The median income for a household in the city was $39,362, and the median income for a family was $42,822. Males had a median income of $32,658 versus $28,012 for females. The per capita income for the city was $15,982 and was below the "poverty rate". About 12.8% of per capita family households and 15.8% of the population were below the poverty line, including 20.7% of those under age 18 and 10.0% of those age 65 or over.
According to the City's 2011 Comprehensive Annual Financial Report, the top employers in the city are:
|#||Employer||# of Employees|
|1||Bellflower Medical Center||530|
|3||Time Warner Cable||186|
|5||City of Bellflower||163|
|7||Bel Tooren Villa Convalescent Hospital||120|
|8||Woodruff Convalescent Center||117|
|9||Bellflower Dental Group||106|
In the California State Legislature, Bellflower is in the 32nd Senate District, represented by Democrat Tony Mendoza. In the California State Assembly, it is in the 58th Assembly District, represented by Democrat Cristina Garcia.
In the United States House of Representatives, Bellflower is split between 38th and 40th congressional districts, which are represented by Linda Sánchez (D–Lakewood) and Lucille Roybal-Allard (D–Los Angeles), respectively.
The Los Angeles County Sheriff's Department operates the Lakewood Station in Lakewood, serving Bellflower. In addition the sheriff's department operates the Bellflower Substation in Bellflower.
The Artesia Freeway (State Route 91) passes east-west through the southern portion of Bellflower, the San Gabriel River Freeway (Interstate 605) runs north-south just east of the city, and the Century Freeway (Interstate 105) runs east-west just north of the city.
Bellflower is served by bus service from Los Angeles County Metropolitan Transportation Authority (MTA) and Long Beach Transit. The city also operates Bellflower Bus, a fixed-route local bus.
Most of Bellflower is within the Bellflower Unified School District. St. John Bosco High School, and Valley Christian Elementary both privately run, are also in Bellflower. The Clifton M. Brakensiek Library is a branch of the County of Los Angeles Public Library.
|This section needs additional citations for verification. (November 2012)|
- Randy Bomgaars, Bellflower's first five-time Mayor
- Chris Carter, television and film producer, director and writer
- Ronnie Correy, motorcycle speedway rider
- Nomar Garciaparra, former Major League shortstop
- Anthony Gose, Major League outfielder, currently with the Detroit Tigers
- Shauna Grant, screen name of pornographic actress Colleen Applegate, was born here
- James Harden, professional basketball player, currently with the Houston Rockets, attended high school in Lakewood
- Trevor Hoffman, former Major League Baseball relief pitcher
- Jeff Kent, former Major League second baseman
- Vanessa Lam, figure skater, 2012 Junior Grand Prix finalist
- Adam Liberatore, Major League reliever, currently with the Los Angeles Dodgers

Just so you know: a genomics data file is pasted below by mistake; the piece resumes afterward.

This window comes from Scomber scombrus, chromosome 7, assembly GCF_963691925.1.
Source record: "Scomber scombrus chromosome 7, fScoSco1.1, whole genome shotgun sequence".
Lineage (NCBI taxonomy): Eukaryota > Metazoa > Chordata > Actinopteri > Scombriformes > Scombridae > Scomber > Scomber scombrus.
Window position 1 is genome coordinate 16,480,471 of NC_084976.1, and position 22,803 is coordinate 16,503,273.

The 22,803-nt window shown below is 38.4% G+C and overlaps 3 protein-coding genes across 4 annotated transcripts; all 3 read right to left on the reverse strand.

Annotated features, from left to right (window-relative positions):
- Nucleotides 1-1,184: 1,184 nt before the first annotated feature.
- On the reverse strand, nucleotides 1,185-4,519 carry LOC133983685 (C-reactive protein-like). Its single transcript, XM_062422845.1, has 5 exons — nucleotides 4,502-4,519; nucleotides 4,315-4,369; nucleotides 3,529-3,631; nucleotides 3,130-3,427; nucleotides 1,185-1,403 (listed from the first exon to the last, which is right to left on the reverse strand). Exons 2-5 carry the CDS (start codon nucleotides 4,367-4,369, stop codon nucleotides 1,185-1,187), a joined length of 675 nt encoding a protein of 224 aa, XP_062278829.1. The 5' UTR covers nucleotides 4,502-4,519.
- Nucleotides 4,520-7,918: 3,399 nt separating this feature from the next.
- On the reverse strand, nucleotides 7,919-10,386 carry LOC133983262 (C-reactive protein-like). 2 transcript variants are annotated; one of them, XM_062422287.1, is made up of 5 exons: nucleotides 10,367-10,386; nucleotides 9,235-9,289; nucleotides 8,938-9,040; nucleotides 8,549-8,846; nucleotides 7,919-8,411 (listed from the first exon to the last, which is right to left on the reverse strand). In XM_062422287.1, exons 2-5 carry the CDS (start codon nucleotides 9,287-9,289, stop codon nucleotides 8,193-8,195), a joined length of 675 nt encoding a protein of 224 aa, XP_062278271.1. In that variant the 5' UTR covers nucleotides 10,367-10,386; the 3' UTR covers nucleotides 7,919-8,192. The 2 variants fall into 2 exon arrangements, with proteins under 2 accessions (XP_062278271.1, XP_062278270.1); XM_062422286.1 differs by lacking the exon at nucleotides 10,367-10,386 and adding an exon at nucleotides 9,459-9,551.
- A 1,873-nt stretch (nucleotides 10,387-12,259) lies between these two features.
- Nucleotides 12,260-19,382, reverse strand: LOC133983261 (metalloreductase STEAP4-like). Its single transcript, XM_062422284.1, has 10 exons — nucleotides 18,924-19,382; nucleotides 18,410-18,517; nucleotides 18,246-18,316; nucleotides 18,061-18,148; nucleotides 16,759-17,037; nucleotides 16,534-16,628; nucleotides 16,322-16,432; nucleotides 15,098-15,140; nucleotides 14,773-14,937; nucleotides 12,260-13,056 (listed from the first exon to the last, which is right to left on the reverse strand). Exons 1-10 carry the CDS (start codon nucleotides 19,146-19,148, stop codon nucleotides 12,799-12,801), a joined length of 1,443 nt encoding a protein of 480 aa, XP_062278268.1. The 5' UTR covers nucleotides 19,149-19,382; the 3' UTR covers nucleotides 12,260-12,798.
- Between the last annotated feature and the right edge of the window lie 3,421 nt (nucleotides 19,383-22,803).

- Wendi McLendon-Covey, actress, appeared in film Bridesmaids, was born in Bellflower
- Valentino Pascucci, Major League infielder and outfielder, currently with the New York Mets
- Carlos Quentin, Major League outfielder, currently with the San Diego Padres
- Sergio Santos, Major League reliever, currently with the Toronto Blue Jays
- Anneliese van der Pol, actress; attended Ramona Elementary School and Bellflower High School
- Derrick Williams, professional basketball player, currently with the New York Knicks
- "California Cities by Incorporation Date" (Word). California Association of Local Agency Formation Commissions. Retrieved August 25, 2014.
- "City Council". City of Bellflower. Retrieved April 20, 2015.
- "2010 Census U.S. Gazetteer Files – Places – California". United States Census Bureau.
- "Bellflower". Geographic Names Information System. United States Geological Survey. Retrieved October 11, 2014.
- "Bellflower (town) QuickFacts". United States Census Bureau. Retrieved February 11, 2015.
- Gudde, Erwin G. (1998). California Place Names: The Origin and Etymology of Current Geographical Names. University of California Press. p. 31. ISBN 978-0-520-26619-3.
- "US Gazetteer files: 2010, 2000, and 1990". United States Census Bureau. 2011-02-12. Retrieved 2011-04-23.
- "Annual Estimates of the Resident Population for Incorporated Places: April 1, 2010 to July 1, 2014". Retrieved June 4, 2015.
- "Census of Population and Housing". Census.gov. Retrieved June 4, 2015.
- "2010 Census Interactive Population Search: CA - Bellflower city". U.S. Census Bureau. Retrieved July 12, 2014.
- http://quickfacts.census.gov/qfd/states/06/0604982.html. Missing or empty
- "American FactFinder". United States Census Bureau. Retrieved 2008-01-31.
- City of Bellflower CAFR
- "Statewide Database". UC Regents. Retrieved December 16, 2014.
- "Communities of Interest - City". California Citizens Redistricting Commission. Retrieved September 24, 2014.
- "California's 40th Congressional District - Representatives & District Map". Civic Impulse, LLC. Retrieved September 25, 2014.
- "Lakewood Station." Los Angeles County Sheriff's Department. Retrieved on January 21, 2010.
- "Bellflower Sub Station." Los Angeles County Sheriff's Department. Retrieved on January 21, 2010.
- "Post Office Location - BELLFLOWER." United States Postal Service. Retrieved on December 6, 2008.
- "Clifton M. Brakensiek Library." County of Los Angeles Public Library. Retrieved on December 6, 2008.
- Chris Carter (screenwriter)
- "Nomar Garciaparra Stats". Baseball Almanac. Retrieved November 18, 2012.
- "Death of a Porn Queen". Frontline. June 8, 1987 (episode 5.13). Check date values in:
- "Trevor Hoffman Stats". Baseball Almanac. Retrieved November 18, 2012.
- "Jeff Kent Stats". Baseball Almanac. Retrieved November 18, 2012.
- "Carlos Quentin Stats". Baseball Almanac. Retrieved November 18, 2012.
- "Derrick Williams". Basketball-Reference.com. Retrieved November 18, 2012.